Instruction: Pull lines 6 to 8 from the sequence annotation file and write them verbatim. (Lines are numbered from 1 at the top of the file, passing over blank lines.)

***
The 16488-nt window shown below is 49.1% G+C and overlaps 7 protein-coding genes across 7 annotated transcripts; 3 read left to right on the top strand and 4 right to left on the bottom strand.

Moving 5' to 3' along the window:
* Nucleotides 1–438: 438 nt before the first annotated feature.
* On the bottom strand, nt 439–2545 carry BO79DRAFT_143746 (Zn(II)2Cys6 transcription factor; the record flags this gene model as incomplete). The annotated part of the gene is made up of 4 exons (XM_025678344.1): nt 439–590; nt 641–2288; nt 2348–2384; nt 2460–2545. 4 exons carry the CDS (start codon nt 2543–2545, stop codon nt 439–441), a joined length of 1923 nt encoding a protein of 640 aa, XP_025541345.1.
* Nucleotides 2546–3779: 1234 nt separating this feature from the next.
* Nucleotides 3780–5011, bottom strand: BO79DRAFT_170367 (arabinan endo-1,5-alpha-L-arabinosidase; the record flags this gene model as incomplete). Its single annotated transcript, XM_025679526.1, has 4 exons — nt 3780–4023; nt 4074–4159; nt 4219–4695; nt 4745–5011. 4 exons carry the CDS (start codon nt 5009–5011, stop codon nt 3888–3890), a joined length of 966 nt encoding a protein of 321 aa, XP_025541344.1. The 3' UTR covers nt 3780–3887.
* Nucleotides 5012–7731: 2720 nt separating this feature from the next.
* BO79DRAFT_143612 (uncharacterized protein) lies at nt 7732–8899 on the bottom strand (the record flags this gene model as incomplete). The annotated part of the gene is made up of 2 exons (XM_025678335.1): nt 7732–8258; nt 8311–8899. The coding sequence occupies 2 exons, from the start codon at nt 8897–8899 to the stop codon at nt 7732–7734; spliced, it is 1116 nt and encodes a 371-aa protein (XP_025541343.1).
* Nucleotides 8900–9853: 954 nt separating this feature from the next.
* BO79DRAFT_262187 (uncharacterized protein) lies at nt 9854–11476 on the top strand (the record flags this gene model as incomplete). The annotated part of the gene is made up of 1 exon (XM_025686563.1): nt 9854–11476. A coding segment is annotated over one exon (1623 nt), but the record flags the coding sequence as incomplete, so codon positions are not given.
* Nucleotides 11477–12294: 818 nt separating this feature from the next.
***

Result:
* Nucleotides 3780–5011, bottom strand: BO79DRAFT_170367 (arabinan endo-1,5-alpha-L-arabinosidase; the record flags this gene model as incomplete). Its single annotated transcript, XM_025679526.1, has 4 exons — nt 3780–4023; nt 4074–4159; nt 4219–4695; nt 4745–5011. 4 exons carry the CDS (start codon nt 5009–5011, stop codon nt 3888–3890), a joined length of 966 nt encoding a protein of 321 aa, XP_025541344.1. The 3' UTR covers nt 3780–3887.
* Nucleotides 5012–7731: 2720 nt separating this feature from the next.
* BO79DRAFT_143612 (uncharacterized protein) lies at nt 7732–8899 on the bottom strand (the record flags this gene model as incomplete). The annotated part of the gene is made up of 2 exons (XM_025678335.1): nt 7732–8258; nt 8311–8899. The coding sequence occupies 2 exons, from the start codon at nt 8897–8899 to the stop codon at nt 7732–7734; spliced, it is 1116 nt and encodes a 371-aa protein (XP_025541343.1).